At the outset of the study, Snyder and his team found notable baseline differences between the insulin-resistant and insulin-sensitive groups. Among disparities in protein production and microbial populations, Snyder spotted one big discrepancy: molecular markers for inflammation were only found in the bloodstreams of insulin-resistant participants. Inflammation is a known issue in people with diabetes, and early omics profiling like this, Snyder said, could help flag inflammation-associated molecules in people who are not diabetic but at risk for the disease.

"In these analyses, we're looking at individual molecules that are changing, and then we're expanding them to the pathway level," said Snyder. "So, when we find a molecule that seems out of whack, we then ask if it falls into any larger pathways in the body."

After looking for differences at baseline, the researchers changed up the parameters. The participants received a high-calorie diet, and after 30 days they had on average gained 6 pounds. With moderate weight gain inflammation markers went up in both the insulin-resistant and healthy groups. In insulin-sensitive participants, a microbial population called Akkermansia muciniphila, which is known to protect against insulin resistance also increased. But perhaps the most striking change was a shift in gene expression associated with increased risk for a type of heart failure called dilated cardiomyopathy, in which the heart cannot pump blood efficiently to the rest of the body, Snyder explained.

"That was quite surprising. I didn't expect 30 days of overeating to change the whole heart pathway," he said. "But this all fits with how we think of the human body - it's a whole system, not just a few isolated components, so there are systemwide changes when people gain weight."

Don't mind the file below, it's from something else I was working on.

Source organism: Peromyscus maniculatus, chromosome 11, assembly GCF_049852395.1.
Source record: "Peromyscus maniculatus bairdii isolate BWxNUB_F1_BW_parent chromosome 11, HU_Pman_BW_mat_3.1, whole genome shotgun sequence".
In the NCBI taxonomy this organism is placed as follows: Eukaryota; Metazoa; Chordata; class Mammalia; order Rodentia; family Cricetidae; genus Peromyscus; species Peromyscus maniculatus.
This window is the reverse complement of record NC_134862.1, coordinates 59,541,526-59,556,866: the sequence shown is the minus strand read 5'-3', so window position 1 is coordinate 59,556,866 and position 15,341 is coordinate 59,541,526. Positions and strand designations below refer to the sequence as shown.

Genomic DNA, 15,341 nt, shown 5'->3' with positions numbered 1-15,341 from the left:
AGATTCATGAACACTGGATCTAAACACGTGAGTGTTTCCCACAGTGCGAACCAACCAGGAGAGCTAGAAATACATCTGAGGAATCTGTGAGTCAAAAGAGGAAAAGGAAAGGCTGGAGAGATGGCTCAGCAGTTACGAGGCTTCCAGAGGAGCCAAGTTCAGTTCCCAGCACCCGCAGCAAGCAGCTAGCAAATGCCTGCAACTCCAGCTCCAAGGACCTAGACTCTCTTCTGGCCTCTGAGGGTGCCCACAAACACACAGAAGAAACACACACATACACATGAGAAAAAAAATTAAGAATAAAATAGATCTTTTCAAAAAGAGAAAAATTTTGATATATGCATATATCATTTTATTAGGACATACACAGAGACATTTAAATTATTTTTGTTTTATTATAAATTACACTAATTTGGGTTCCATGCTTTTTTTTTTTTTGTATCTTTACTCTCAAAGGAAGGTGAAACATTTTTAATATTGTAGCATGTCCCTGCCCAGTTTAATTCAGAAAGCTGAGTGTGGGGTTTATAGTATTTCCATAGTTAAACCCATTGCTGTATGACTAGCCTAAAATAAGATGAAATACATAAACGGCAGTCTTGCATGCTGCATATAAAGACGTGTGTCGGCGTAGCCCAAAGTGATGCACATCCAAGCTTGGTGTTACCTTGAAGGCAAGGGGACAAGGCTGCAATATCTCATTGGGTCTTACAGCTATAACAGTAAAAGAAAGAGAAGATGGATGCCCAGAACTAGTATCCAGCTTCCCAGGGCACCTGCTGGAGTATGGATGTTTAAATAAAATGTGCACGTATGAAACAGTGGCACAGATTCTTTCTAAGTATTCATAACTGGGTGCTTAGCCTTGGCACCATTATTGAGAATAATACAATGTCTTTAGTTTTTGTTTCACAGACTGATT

However, once the participants had dropped the excess weight, their microbes, molecules and gene-expression levels bounced back to their normal levels, for the most part.

However, a small subset of weight-gain-associated shifts in protein and molecule production did persist, even after participants had shed the extra pounds, the study found. There's not enough evidence to draw concrete clinical conclusions, but it is an indication that some of these effects could be longer-lasting.

He added that even though there were trends in shifts, each participant exhibited particular changes to his or her own specific profile, which highlights the importance of deep, integrative sequencing and data collection when diagnosing and treating patients with precision-health tools.

"Big data will be critical to the future of medicine, and things like these integrative omics profiles will offer an understanding of how the human body responds, in a very personal way, to different challenges," said Snyder. "I think it will be a critical part of managing human health in the future."

Co-authors of the study were Drs Wenyu Zhou, Hannes Röst, Kévin Contrepois, Brian Piening, Tracey McLaughlin, professor of medicine at Stanford and George Weinstock, professor and director of microbial genomics at the Jackson Laboratory, an independent, non-profit biomedical research institution.